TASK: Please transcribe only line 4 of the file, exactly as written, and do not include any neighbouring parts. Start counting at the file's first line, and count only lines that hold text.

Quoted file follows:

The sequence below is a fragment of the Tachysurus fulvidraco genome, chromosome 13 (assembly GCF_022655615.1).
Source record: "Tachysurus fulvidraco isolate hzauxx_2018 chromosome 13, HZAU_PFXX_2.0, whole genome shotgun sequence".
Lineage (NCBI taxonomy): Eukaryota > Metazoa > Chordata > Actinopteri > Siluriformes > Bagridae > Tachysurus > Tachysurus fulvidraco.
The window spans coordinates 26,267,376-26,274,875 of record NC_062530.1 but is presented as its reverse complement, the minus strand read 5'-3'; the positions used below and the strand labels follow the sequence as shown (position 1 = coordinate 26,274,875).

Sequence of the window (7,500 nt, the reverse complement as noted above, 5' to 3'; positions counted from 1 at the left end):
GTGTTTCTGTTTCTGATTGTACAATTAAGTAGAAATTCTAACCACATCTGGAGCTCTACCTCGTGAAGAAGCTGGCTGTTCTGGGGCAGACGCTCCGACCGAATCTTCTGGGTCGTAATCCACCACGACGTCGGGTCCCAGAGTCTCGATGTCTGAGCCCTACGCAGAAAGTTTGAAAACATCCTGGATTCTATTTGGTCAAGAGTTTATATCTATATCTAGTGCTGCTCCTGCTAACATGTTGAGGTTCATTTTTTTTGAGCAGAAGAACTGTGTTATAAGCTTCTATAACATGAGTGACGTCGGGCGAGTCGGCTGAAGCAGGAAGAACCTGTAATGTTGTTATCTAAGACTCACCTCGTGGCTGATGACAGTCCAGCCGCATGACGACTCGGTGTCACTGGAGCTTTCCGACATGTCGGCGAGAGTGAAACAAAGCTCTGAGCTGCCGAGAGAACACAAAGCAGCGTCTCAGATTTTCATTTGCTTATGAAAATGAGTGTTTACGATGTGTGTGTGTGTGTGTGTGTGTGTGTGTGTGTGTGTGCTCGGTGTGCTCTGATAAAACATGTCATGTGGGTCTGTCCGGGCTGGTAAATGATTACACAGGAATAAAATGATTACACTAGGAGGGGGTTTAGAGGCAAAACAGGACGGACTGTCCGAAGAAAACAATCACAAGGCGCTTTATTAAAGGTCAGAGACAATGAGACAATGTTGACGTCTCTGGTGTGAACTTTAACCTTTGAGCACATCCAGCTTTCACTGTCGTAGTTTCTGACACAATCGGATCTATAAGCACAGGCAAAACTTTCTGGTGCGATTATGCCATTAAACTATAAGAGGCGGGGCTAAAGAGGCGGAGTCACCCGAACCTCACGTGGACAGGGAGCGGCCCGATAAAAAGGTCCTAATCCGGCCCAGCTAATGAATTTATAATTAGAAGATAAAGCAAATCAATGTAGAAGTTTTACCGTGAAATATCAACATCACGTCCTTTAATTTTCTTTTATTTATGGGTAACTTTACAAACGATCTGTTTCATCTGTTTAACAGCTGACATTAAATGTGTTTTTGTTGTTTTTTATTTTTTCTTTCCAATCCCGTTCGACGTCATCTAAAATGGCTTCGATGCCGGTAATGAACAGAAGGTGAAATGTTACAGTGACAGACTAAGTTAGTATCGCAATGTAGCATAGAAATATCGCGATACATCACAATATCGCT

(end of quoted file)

The window spans coordinates 26,267,376-26,274,875 of record NC_062530.1 but is presented as its reverse complement, the minus strand read 5'-3'; the positions used below and the strand labels follow the sequence as shown (position 1 = coordinate 26,274,875).